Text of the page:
Carlos Sainz. Stefan Roser. Daigo Saito. Walter Rohrl. What do all these brilliant drivers have in common?
The WRC, test driving, D1GP and prototype racing make completely different technical demands of the driver, apart from the universal skill of heel-and-toeing.
For those of you unaware what heel-and-toeing is, allow me to explain this geeky phenomenon.
Originally a technique developed by drivers on the track, heel-and-toeing allows a driver to simultaneously brake and keep engine revs high whilst downshifting for a corner. The driver will depress the clutch with their left foot, whilst rolling or flicking their right foot between the brake and accelerator in sync with each downshift. In a car with a three-pedal manual gearbox, this technique is desirable as it keeps the engine in the powerband for the exit of the corner, reduces the stress on the gearbox, and matches the road speed with engine speed. This makes the car much less likely to lock up its driven wheels during a downchange, especially if the road is wet or otherwise slippy. The video below gives you an idea of how it’s done:
Now, heel-and-toeing is all well and good on a track, but how does it work on the road? I’ve recently been trying to teach myself the technique. After two months of incorporating it into my daily driving, I’m nearly there.
The first thing I trained my feet to do was left-foot braking, just to trim some speed off before a corner, for example. This I duly achieved with all the delicacy of a wrecking ball on my first attempt. At this stage, it’s advisable to be travelling relatively slowly and have no traffic behind you. Whilst you don’t actually brake with your left foot when heel-and-toeing, drivers often left-foot brake on the way up to or during a corner, in order to keep the car tightly on line. Be prepared to risk headbutting your windscreen if you’ve a less-than-soft touch. I’ve managed to finesse my touch so that it’s indiscernible whether I’m braking to a halt with my left- or right foot with the car in neutral, of course.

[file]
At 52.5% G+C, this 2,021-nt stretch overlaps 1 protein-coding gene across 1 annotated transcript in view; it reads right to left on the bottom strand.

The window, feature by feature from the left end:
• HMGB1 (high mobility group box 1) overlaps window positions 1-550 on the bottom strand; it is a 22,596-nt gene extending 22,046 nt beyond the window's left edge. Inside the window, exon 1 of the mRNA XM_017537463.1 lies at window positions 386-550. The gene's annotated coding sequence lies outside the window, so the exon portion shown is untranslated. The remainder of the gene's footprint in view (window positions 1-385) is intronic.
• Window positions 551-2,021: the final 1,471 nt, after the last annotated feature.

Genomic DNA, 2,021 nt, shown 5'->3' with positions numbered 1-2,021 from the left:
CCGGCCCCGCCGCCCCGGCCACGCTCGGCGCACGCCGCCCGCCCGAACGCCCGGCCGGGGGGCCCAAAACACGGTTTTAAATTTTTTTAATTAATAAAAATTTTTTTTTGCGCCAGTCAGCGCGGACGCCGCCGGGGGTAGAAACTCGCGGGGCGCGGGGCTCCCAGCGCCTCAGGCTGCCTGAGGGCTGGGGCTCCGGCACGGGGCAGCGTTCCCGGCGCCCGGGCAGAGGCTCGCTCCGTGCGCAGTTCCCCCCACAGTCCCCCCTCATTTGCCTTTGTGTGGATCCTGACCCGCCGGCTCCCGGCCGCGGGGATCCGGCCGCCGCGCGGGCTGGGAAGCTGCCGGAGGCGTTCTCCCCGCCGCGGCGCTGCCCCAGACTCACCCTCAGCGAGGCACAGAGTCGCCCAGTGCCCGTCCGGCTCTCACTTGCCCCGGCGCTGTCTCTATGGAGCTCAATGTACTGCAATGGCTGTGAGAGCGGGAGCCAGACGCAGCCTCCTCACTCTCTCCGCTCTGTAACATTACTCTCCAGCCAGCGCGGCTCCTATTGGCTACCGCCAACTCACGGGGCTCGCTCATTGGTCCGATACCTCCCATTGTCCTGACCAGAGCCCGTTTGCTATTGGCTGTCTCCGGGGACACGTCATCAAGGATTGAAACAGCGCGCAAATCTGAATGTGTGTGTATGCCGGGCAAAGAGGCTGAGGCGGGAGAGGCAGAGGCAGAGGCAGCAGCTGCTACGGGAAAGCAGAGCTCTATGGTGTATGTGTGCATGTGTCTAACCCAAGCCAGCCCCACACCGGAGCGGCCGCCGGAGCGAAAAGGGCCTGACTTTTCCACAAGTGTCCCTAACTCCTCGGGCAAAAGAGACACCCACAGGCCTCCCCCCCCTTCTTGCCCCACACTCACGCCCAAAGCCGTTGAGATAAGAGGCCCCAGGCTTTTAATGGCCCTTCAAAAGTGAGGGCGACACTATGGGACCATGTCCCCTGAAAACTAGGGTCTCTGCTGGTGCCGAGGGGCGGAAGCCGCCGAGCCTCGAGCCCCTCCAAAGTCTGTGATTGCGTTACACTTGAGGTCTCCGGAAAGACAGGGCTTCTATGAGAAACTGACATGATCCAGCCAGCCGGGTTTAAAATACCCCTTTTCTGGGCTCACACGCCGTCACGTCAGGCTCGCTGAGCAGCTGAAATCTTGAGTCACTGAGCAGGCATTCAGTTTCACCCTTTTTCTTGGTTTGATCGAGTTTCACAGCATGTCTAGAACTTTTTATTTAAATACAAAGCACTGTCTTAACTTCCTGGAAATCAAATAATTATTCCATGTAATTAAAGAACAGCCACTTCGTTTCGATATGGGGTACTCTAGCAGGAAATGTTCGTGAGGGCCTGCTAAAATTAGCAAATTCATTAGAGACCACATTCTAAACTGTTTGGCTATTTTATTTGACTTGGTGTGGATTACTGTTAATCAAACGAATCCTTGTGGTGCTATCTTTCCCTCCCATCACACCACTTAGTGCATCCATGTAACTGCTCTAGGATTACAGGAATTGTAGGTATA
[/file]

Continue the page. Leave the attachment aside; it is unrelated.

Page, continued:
Next, I moved onto rev-matching my downshifts. This is essentially when the clutch is depressed, the throttle is jabbed and a new gear selected all at once. Done correctly, the engine speed will match the car’s wheel speed, ensuring a seamless downchange and a nice little rasp of the throttle to boot. Done incorrectly – and you will get this wrong on your first couple of attempts – you’ll feel a judder as the car either lunges forward abruptly or snags on the feeling of an invisible cord pulling it back.
From the stage of rev-matching, heel-and-toeing isn’t so much of a jump. I’m still trying to iron out the imperfections in my technique, but when it works, it works. Approaching a damp roundabout the other evening I braked, dropped from fourth to third and rolled my heel onto the throttle. Bringing the clutch up at around 3000rpm allowed to surge out the other side quickly and with no loss of traction.
From my novice experiences, heel-and-toeing works best on fast two-lane roads with a mix of sweeping and tight corners. Be careful not to stab at the brake at the same time as you blip the throttle, as you can upset the car’s balance and kangaroo down the road like a learner. Two months ago, I couldn’t even left-foot brake smoothly. Break down the act into its component parts of left-foot braking, rev-matching and finally, heel-and-toeing and you’ll soon get better. I’ll leave you with a masterclass in automotive ballet from Senna (in-car view begins from 0:33):